Media outlets in developing countries tended to focus on country specific implications of the report. In South Asia, journalists were interested in reforms to property rights, changing social norms to promote gender equality, wage disparities, addressing high mortality rates, and empowering women at the grassroots level. In some of their coverage, they advocated for political quotas for women, otherwise known as 'female reservation' to ensure women are represented in elected offices. This has been done with good results in India.
Journalists in Latin America and the Caribbean asked about the effects of another financial crisis on gender gains in the region. They noted that despite high education levels among women, a majority still lack jobs. Journalists also raised questions about the impacts of technology, religion, and access to reproductive health on gender equality. In addition, they wanted to know how specific safety nets, such as conditional cash transfers and subsidized daycare, would improve gender equity.
East Asia and the Pacific media was keen on knowing why the Bank chose to focus on gender, and why now, what is the Bank doing to implement WDR policy recommendations? What can be done to address the issue of "missing girls and women" especially in China? Other questions centered on domestic violence and its effect on the family, quotas, participation of women in labor markets, and impediments of cultural norms.
In Europe and Central Asia, journalists were interested in hearing about what is considered the appropriate level of gender-related public expenditures and whether there were ambitions for medium-term country-specific gender plans. They also asked about the paradox of women in the region having relatively high levels of education and income, but having very low voice, being especially underrepresented in politics and parliament. The issue of women being paid less than men for the same education background and same job was raised as well. Of particular interest to the region was the issue of Roma women, who are often disadvantaged.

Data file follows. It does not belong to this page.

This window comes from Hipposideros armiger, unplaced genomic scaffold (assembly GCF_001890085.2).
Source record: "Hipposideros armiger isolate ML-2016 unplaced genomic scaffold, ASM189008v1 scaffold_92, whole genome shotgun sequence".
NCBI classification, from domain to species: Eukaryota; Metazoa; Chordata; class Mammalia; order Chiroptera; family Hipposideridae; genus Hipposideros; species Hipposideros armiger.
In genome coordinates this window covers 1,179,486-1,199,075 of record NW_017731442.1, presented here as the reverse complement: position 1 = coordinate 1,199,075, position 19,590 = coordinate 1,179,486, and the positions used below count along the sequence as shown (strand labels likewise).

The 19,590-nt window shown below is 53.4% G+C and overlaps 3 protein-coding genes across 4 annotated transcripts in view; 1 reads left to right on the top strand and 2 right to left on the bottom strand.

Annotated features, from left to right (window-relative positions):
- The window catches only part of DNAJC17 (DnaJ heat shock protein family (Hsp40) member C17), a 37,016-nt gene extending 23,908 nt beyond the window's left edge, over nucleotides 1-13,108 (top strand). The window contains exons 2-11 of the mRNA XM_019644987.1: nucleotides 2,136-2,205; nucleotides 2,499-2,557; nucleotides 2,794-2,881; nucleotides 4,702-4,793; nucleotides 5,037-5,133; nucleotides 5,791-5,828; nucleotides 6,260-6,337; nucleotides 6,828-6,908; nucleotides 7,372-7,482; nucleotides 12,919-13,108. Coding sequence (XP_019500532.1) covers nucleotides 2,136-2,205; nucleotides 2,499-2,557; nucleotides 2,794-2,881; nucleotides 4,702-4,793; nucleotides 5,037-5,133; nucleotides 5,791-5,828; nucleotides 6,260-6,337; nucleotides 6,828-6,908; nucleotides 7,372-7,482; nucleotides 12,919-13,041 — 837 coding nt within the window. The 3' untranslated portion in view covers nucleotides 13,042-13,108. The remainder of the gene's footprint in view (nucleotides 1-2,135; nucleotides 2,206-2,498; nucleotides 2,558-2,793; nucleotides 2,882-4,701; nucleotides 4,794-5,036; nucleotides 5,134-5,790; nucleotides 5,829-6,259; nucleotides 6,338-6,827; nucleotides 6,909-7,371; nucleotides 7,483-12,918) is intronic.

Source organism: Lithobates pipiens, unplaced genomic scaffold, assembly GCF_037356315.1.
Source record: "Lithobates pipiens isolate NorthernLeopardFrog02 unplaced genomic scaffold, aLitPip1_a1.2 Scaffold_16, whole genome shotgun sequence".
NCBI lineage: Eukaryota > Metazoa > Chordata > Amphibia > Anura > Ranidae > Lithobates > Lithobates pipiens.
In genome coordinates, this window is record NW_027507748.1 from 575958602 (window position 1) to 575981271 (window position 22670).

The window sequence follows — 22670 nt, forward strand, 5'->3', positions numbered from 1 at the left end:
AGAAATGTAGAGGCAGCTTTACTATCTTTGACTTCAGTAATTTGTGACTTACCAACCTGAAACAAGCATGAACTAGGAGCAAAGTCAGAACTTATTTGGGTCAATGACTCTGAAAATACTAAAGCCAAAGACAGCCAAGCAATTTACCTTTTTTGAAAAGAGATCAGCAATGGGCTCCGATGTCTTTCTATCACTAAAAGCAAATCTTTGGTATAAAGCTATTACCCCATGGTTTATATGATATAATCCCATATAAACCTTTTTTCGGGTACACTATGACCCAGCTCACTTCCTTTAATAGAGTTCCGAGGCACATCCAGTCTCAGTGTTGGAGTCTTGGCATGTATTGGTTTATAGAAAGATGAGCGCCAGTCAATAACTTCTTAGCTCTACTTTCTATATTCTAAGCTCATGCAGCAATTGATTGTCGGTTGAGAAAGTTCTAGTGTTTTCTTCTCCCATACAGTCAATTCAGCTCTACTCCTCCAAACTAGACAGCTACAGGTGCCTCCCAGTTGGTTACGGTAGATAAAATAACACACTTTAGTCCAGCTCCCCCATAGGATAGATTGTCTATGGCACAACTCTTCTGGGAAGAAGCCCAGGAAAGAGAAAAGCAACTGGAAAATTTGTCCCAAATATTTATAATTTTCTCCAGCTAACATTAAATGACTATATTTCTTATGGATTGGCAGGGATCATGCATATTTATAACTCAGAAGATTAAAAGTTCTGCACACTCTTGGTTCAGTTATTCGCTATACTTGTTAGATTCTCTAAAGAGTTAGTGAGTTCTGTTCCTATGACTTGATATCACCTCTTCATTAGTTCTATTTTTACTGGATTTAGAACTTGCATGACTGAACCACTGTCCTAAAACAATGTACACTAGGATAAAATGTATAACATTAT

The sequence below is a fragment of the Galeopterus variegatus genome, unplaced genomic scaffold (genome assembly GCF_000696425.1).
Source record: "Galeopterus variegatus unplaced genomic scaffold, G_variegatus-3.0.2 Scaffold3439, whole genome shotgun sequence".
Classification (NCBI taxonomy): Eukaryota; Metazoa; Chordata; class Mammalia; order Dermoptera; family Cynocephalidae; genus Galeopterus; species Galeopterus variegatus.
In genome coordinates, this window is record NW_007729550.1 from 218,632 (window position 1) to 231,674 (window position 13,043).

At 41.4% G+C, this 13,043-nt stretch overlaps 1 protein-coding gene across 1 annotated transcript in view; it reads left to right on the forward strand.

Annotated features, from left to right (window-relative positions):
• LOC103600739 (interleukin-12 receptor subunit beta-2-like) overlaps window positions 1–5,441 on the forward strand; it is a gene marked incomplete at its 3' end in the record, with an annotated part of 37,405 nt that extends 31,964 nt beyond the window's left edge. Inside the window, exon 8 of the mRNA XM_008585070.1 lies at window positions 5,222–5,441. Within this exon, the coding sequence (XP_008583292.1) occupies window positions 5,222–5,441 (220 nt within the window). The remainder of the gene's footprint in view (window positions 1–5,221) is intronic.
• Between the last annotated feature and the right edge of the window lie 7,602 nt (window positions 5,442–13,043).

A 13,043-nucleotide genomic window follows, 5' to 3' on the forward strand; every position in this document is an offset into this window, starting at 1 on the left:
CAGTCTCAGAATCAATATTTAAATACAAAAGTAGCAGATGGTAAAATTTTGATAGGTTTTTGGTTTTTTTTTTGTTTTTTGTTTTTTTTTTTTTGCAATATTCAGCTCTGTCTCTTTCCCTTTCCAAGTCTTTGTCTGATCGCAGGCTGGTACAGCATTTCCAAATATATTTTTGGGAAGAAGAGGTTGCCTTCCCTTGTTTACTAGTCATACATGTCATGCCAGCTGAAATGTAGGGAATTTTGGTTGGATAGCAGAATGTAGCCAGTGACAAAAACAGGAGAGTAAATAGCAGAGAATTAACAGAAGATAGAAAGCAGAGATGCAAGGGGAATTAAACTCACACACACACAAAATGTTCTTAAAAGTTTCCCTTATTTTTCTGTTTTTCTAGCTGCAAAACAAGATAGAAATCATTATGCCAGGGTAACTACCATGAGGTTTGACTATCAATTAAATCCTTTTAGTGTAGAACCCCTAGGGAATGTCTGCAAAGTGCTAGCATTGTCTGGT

Meanwhile media coverage in the Middle East and North Africa focused on the lack of equal access to economic opportunities for women, low female labor participation, the extent of gender inequality, the challenge that women face in juggling joining the workforce with the responsibilities of motherhood, as well as restrictive religious and cultural norms.
Some headlines in Africa read, 'Journalists highlight gender gaps in reaction to 2012 World Development Report' published on Sept. 23, by The Citizen of Tanzania; 'World Bank's growth case for African women' published on Sept. 27, by Africa Review, Kenya; "WB report shows why gender equality is smart economics' by The East African Newspaper of Sept. 25. "World women catching up on education", Cape Times, Sept. 20.
Outreach to Countries
A team led by the Directors of the report, Ana Revenga and Sudhir Shetty, will hold dissemination events around the WDR's key findings in a number of countries around the world. These events, organized jointly with governments, development partners, civil society and academics, aim to foster policy dialogue on gender equality and development, and recent in-depth regional and country-specific work by the World Bank. They will also link to the Think Equal campaign of the World Bank. Initial WDR dissemination events will be held in Pretoria, Tunis, New Delhi, and Dhaka the week of October 10. Countries in other parts of the world will be covered in the following weeks. (Link to WDR 2012 Roadshow Calendar).